Milton's Working Poor

·4 min read

Drive into Milton from any direction and you're greeted with the sight of streets lined with single-family homes stretching out into the distance. It's no wonder when the population sits at 139,400, and is projected to be 230,000 by 2031.

The prosperous neighbourhoods often mask a hidden poverty; called that because it's something that isn't out the open. "From the outside everything appears normal, but the family isn't making enough to cover all expenses," Chuck Charlton said Charlton, a local real estate agent has seen some of it first-hand, and been moved to help. He has been running food drives benefitting Food4Kids and the Salvation Army for the last 10 years. Charlton, estimates that 1-2% of people in Milton fall into this category. A 2018 report from the United Way of Hamilton-Halton puts the figure at 5.7%, the highest of all Halton municipalities.

"The term working poor are people who work in precarious jobs, and are remunerated at minimum wage. In Halton we do not see poverty on our streets like other areas, thus our poverty is hidden," Halton Food4Kids Executive Director Gayle Kabbash said. Food4Kids is an agency that helps families unable to meet food budget requirements due to the cost of living.

COVID-19 has meant the need for their services has increased by 30%. As of October, they have helped over 800 children. "As a result, we have had to increase outreach to generating funding to meet the growing need." Food drives, such as the one held by Charlton play a role as they secure food that suppliers don't carry. "I am happy to share our incredible community, including many businesses have expanded their support allowing us not to turn any child or family away," Kabbash said.

"In this climate of high living cost many families are struggling to make ends meet. It's not unusual for us to encounter folks who are working multiple part-time or casual minimum wage positions just to cover the cost of rent," Ruth Hickman, Director/Pastor with the Salvation Army said. COVID-19 has increased need for the for the food bank by 30%. They offer a Hydro Assistance program, and have recently added an extra two days in order to keep up with demand. "Whether folks are in arrears or needing a discount in order to keep up with payments we are doing what we can to help them navigate the system," Hickman said.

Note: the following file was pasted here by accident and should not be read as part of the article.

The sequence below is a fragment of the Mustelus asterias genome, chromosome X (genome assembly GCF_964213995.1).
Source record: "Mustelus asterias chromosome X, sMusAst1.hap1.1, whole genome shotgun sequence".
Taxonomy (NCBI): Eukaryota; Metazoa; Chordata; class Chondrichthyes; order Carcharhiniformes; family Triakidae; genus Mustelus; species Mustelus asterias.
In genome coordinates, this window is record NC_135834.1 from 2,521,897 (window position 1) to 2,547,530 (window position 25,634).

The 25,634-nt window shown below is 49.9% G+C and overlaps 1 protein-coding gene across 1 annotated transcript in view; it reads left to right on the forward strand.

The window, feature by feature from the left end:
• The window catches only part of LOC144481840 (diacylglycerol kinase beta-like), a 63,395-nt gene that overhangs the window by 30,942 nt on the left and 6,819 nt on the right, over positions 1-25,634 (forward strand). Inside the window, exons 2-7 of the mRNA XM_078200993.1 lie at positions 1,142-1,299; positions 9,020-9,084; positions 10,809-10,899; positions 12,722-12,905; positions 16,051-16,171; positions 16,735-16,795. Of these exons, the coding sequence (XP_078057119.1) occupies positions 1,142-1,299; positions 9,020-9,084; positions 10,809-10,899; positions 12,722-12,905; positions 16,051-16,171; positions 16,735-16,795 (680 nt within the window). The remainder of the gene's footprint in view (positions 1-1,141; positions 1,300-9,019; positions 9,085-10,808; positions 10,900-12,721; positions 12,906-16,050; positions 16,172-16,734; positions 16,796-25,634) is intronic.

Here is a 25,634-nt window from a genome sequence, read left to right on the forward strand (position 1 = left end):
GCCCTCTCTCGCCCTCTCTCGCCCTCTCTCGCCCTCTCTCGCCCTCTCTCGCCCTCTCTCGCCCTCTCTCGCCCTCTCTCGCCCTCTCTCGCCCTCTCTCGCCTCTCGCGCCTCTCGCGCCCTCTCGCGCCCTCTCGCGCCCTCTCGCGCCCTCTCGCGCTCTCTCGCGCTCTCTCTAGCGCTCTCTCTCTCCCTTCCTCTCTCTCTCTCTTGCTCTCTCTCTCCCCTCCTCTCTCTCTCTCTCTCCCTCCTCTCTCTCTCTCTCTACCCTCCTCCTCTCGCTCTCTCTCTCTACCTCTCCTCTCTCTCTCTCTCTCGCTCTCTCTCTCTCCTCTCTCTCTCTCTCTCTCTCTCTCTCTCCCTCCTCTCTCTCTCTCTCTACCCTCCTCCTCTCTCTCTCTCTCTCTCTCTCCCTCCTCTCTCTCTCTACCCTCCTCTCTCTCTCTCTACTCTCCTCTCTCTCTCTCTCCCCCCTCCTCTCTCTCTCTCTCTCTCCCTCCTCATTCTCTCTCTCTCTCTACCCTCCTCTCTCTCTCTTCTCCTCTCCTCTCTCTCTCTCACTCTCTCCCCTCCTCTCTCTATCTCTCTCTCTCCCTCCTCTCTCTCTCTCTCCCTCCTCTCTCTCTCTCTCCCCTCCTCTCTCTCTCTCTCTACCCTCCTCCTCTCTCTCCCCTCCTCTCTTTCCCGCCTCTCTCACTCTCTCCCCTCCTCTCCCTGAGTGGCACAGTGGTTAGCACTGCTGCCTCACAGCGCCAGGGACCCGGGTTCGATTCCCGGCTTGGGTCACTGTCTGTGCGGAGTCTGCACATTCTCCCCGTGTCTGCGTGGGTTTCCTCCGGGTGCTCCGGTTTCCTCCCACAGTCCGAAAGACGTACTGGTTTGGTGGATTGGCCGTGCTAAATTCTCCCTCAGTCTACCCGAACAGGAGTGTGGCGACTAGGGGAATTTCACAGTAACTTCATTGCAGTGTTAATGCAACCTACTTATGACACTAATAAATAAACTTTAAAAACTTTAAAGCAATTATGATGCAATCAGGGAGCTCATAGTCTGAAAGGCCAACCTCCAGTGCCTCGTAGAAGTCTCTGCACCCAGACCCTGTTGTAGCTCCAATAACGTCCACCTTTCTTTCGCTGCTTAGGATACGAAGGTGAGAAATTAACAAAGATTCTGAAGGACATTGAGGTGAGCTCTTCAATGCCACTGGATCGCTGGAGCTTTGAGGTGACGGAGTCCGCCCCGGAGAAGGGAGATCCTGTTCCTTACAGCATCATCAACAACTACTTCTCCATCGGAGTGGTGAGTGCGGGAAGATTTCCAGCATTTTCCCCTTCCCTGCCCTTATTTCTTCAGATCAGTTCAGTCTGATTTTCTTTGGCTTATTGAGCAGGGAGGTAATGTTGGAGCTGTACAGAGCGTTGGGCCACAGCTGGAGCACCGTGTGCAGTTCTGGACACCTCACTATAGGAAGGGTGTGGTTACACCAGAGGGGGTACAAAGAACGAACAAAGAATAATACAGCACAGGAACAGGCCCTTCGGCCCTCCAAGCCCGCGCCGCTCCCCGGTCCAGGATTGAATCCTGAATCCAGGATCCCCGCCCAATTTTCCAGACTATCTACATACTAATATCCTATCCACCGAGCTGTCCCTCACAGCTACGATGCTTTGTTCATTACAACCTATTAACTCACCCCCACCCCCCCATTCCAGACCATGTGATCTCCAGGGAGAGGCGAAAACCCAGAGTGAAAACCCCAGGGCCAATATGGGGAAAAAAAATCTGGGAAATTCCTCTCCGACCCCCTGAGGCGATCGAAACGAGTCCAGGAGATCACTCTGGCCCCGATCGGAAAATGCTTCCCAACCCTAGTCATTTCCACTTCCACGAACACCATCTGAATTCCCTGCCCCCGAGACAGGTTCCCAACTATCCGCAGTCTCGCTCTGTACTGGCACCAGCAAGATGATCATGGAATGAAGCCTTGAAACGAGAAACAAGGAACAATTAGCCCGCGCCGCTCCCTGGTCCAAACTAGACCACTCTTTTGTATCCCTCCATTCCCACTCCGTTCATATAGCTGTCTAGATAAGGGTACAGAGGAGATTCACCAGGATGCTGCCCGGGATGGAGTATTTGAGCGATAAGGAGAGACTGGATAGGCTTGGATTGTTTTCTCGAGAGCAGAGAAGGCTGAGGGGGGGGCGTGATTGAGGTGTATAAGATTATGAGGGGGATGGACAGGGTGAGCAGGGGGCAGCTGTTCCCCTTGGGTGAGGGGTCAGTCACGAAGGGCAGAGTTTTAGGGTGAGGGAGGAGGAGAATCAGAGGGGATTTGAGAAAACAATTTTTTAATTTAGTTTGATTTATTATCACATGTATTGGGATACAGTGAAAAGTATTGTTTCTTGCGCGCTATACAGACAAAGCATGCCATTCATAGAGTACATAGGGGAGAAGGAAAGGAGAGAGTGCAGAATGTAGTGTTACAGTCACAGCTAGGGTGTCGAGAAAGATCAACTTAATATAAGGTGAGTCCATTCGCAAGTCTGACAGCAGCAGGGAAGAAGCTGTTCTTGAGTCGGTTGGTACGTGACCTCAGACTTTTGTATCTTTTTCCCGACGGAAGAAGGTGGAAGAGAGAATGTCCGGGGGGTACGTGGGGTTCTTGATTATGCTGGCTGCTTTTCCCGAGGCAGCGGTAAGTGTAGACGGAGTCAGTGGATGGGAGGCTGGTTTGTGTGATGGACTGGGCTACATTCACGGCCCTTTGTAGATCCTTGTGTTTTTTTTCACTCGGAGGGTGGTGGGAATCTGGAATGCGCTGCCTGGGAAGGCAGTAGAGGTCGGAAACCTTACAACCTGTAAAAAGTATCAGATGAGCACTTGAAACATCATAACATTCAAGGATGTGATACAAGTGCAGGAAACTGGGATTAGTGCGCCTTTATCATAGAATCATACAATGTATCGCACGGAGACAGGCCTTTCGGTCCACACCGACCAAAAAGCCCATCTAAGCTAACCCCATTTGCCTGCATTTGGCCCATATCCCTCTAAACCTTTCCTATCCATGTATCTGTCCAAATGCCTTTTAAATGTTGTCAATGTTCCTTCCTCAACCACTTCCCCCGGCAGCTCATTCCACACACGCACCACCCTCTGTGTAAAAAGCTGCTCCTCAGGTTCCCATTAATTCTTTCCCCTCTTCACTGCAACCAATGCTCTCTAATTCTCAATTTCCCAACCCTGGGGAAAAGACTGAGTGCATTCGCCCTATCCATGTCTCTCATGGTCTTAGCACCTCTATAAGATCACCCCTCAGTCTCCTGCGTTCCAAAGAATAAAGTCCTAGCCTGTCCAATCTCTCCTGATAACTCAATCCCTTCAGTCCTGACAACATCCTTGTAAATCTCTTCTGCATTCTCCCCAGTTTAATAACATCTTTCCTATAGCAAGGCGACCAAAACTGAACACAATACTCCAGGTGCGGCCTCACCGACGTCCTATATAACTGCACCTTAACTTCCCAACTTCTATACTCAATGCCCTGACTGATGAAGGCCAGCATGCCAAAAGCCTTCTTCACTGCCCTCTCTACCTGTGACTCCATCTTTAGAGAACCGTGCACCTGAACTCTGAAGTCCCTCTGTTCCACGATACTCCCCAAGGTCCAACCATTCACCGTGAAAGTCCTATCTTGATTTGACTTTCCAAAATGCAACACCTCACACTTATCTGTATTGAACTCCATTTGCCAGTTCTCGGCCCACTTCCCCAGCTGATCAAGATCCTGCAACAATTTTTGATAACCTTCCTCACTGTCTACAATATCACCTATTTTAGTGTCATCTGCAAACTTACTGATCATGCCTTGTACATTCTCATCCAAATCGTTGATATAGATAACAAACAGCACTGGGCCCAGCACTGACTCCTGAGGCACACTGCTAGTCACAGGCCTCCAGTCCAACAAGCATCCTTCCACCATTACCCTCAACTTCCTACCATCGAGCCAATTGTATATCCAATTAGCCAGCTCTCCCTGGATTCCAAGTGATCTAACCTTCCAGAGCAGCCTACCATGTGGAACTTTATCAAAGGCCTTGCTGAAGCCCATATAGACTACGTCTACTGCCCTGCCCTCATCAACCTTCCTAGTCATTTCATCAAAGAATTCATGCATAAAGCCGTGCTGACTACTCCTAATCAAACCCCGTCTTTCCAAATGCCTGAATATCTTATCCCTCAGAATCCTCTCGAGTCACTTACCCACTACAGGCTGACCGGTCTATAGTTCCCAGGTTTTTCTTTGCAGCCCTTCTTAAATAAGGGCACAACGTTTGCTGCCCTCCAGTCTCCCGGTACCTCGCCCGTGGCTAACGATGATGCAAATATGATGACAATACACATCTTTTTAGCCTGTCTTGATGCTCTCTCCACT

The Salvation Army started its annual Christmas assistance program November 22. They're still looking for donations of toys, gifts for teens and $25 gift cards for children. "Large drives and events organized by groups like Charlton Advantage and Miracle on Main go a long way in stocking our neighbours' shelves and putting smiles on their children's faces," she added.

Housing prices have increased by 47% over the last 2 years. A single family home sells for approximately $1.2 million. Buyers are eligible for a mortgage of up to 5 times their income. In Milton, where the average income is $104,000 it could mean a mortgage as high as $520,000. Numerous studies indicate parents are helping with the down payment, but even then the dream of home ownership is out of reach. "The solution in most cases is to move further and further away until can afford what you want," Charlton said.

Milton Transitional Housing (MTH) feels the impact of housing prices first-hand. Their program has room for 10 is facing an increased need due to COVID-19. Executive Director Donna Danielli would like to expand but is finding it challenging "It is becoming more difficult to connect with landlords and rent new accommodations which are affordable for our clients," she said in an email. The agency also faces a hurdle of finding affordable housing for clients who have completed the two year program. In spite of all the problems, the agency has successfully graduated 5 clients in the last six months.

For Danielli, the term "working poor" refers to the clients she sees on a daily basis. "So many people, making minimum wage or receiving shelter support through Ontario Works (OW) or Ontario Disability Support Program (ODSP) are simply not able to make ends meet in this world of increasing housing costs. They are being forced to make choices between safe housing, food, transportation and so much more," she said.

Charlton thinks the problem with housing prices come down to the supply. Too many buyers, and too few homes. He suggests shortening approval processes, as well as ending blind bidding- part of an election promise from the federal Liberals. He admits higher market prices are a problem. "Whenever regular people with good, stable jobs can't afford regular homes, there's huge cause for concern," he said.

Laura Steiner, Local Journalism Initiative Reporter, The Milton Reporter, Milton Reporter

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